“[T]he obligee…shall serve a copy of the income withholding notice on the obligor by ordinary mail addressed to his or her last known address.” 750 ILCS 28/20(g)
How Do You Contest Income Withholding?
If the obligor does not want the money to come out of their check, they don’t really have a choice. The obligor can only contest withholding under very narrow circumstances.
“The obligor may contest withholding commenced under this Section by filing a petition to contest withholding with the Clerk of the Circuit Court within 20 days after service of a copy of the income withholding notice on the obligor. However, the grounds for the petition shall be limited to a dispute concerning:
(1) whether the parties’ written agreement providing an alternative arrangement to immediate withholding under subsection (a) of Section 20 continues to ensure payment of support; or
(2) the identity of the obligor” 750 ILCS 28/30(c)
Because most withholding occurs after the obligor has fallen into arrears and can no longer be trusted to pay on time “it shall not be grounds for filing a petition that the obligor has made all payments due by the date of the petition.” 750 ILCS 28/30(c)
“[T]he obligee or public office may prepare and serve upon the obligor’s payor an income withholding notice that:
contains the total amount of the unpaid arrearage or delinquency as of the date of the notice; and
directs the payor to withhold, as a periodic payment toward satisfaction of the unpaid arrearage or delinquency, the total of:
- the periodic amount required to be paid as current support immediately prior to the date the current support obligation terminated under the order, or by the child becoming emancipated by age or otherwise, and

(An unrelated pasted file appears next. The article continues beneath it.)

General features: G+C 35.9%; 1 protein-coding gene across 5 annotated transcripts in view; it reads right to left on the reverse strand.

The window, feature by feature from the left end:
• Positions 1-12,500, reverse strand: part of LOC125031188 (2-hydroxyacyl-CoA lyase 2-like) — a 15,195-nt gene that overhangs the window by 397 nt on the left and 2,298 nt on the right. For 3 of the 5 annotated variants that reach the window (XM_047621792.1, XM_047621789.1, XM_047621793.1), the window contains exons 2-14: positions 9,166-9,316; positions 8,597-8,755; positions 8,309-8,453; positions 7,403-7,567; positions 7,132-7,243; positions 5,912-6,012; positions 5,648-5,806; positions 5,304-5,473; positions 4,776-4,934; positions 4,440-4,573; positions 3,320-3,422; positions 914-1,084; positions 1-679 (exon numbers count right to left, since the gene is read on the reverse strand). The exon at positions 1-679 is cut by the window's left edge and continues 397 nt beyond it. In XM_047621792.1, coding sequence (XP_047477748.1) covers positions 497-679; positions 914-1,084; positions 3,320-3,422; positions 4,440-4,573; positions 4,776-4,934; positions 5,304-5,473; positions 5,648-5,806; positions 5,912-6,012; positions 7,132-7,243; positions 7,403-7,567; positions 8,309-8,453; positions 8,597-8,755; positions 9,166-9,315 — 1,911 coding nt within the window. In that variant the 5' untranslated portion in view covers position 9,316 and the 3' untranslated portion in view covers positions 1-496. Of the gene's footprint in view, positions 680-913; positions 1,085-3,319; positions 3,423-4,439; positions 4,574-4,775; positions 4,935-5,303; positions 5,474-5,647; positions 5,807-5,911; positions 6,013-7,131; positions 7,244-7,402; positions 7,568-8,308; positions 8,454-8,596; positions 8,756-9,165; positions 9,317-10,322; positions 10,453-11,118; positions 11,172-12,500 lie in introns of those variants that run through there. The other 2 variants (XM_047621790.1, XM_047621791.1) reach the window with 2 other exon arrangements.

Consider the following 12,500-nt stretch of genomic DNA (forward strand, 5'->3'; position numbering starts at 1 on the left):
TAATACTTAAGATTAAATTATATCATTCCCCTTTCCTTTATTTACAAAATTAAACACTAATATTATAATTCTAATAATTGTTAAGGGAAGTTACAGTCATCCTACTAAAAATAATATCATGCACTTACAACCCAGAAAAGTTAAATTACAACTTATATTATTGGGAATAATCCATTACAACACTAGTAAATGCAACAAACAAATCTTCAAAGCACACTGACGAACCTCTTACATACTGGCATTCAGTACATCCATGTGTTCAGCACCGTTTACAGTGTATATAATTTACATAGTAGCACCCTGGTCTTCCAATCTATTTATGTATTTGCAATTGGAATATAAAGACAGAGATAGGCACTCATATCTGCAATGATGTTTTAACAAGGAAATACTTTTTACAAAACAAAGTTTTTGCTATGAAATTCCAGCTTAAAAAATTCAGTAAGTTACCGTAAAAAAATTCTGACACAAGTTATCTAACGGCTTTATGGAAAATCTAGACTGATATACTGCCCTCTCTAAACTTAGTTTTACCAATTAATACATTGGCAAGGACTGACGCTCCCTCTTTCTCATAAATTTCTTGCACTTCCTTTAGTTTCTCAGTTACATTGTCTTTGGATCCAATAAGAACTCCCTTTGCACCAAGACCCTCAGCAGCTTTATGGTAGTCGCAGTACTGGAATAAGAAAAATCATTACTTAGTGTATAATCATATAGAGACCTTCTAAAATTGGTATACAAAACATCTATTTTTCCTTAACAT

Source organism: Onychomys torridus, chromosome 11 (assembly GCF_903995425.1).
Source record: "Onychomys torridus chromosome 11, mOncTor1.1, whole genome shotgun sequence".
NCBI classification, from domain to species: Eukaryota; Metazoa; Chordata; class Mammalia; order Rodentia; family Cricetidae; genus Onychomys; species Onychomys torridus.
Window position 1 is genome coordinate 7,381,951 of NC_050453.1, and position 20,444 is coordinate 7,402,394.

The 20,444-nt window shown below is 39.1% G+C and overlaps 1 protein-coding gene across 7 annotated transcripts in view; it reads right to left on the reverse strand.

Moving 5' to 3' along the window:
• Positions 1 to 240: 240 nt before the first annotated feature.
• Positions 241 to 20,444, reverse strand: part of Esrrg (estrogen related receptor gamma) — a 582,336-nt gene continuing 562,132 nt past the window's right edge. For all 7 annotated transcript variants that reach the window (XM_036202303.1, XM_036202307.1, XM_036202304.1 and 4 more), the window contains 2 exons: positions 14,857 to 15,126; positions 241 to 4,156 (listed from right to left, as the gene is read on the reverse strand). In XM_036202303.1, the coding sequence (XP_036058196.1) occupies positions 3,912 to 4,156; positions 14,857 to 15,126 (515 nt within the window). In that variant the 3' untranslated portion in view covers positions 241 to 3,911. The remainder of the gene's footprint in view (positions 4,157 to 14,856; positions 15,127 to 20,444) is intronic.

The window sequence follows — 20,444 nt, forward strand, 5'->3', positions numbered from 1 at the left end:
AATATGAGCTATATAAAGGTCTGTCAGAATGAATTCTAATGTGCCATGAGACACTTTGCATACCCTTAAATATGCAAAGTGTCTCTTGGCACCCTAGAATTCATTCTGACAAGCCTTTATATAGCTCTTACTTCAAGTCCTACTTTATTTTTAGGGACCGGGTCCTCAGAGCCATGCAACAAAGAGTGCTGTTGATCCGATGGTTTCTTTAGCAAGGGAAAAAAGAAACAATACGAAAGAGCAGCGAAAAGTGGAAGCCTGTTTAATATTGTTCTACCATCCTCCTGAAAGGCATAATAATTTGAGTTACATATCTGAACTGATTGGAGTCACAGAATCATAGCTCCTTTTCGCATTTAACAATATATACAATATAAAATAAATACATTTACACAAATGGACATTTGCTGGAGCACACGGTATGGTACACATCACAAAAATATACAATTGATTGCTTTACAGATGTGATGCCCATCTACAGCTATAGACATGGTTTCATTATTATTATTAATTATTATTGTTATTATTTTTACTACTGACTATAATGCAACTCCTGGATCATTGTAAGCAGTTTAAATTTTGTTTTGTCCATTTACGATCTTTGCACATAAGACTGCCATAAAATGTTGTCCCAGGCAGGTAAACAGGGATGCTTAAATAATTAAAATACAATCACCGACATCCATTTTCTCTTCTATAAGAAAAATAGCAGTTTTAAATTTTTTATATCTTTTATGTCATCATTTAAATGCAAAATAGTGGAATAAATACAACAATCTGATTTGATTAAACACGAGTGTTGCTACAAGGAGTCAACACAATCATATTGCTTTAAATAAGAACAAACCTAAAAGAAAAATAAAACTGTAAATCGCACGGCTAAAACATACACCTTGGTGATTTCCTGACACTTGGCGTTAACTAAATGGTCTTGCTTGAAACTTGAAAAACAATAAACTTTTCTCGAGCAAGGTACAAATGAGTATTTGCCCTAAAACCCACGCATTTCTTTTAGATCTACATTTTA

- any periodic amount previously required for satisfaction of the arrearage or delinquency.” 750 ILCS 28/32(a)
So, support does not go down until the entire arrearage is paid. Even the additional arrearage penalty surcharge must still be paid.
What Is The Maximum Withholding For Child Support In Illinois?
The maximum withholding is whatever the child support order says it is. In Illinois, child support is based on the income of the support payor and the income of the support receiver. The support will be a portion of the income of the payor.
Illinois law does not limit the amount of money which may be deducted from a check for child support. Federal law, however, does set limits of 50% of disposable income if a parent is supporting a spouse or other child and 60% if there is no additional family to support
“The maximum part of the aggregate disposable earnings of an individual for any workweek which is subject to garnishment to enforce any order for the support of any person shall not exceed—
(A)where such individual is supporting his spouse or dependent child (other than a spouse or child with respect to whose support such order is used), 50 per centum of such individual’s disposable earnings for that week; and